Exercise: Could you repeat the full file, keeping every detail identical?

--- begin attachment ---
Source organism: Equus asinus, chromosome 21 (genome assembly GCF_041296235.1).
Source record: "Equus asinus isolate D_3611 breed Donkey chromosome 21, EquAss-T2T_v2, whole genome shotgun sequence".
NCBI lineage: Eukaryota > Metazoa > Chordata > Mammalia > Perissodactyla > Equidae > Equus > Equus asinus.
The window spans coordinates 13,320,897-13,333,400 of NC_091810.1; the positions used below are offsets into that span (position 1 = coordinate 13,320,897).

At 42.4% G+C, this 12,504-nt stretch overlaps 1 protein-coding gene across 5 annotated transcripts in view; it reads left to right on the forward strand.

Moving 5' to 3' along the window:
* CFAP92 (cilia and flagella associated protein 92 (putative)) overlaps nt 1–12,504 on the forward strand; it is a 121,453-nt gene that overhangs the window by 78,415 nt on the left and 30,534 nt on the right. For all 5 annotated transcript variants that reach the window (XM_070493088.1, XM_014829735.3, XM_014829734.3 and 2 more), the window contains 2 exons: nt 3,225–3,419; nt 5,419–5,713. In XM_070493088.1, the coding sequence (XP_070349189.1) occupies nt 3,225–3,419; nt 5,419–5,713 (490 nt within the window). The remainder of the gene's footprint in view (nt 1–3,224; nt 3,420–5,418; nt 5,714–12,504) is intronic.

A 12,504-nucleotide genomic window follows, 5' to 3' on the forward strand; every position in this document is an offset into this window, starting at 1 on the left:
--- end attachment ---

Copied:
Source organism: Equus asinus, chromosome 21 (genome assembly GCF_041296235.1).
Source record: "Equus asinus isolate D_3611 breed Donkey chromosome 21, EquAss-T2T_v2, whole genome shotgun sequence".
NCBI lineage: Eukaryota > Metazoa > Chordata > Mammalia > Perissodactyla > Equidae > Equus > Equus asinus.
The window spans coordinates 13,320,897-13,333,400 of NC_091810.1; the positions used below are offsets into that span (position 1 = coordinate 13,320,897).

At 42.4% G+C, this 12,504-nt stretch overlaps 1 protein-coding gene across 5 annotated transcripts in view; it reads left to right on the forward strand.

Moving 5' to 3' along the window:
* CFAP92 (cilia and flagella associated protein 92 (putative)) overlaps nt 1–12,504 on the forward strand; it is a 121,453-nt gene that overhangs the window by 78,415 nt on the left and 30,534 nt on the right. For all 5 annotated transcript variants that reach the window (XM_070493088.1, XM_014829735.3, XM_014829734.3 and 2 more), the window contains 2 exons: nt 3,225–3,419; nt 5,419–5,713. In XM_070493088.1, the coding sequence (XP_070349189.1) occupies nt 3,225–3,419; nt 5,419–5,713 (490 nt within the window). The remainder of the gene's footprint in view (nt 1–3,224; nt 3,420–5,418; nt 5,714–12,504) is intronic.

A 12,504-nucleotide genomic window follows, 5' to 3' on the forward strand; every position in this document is an offset into this window, starting at 1 on the left: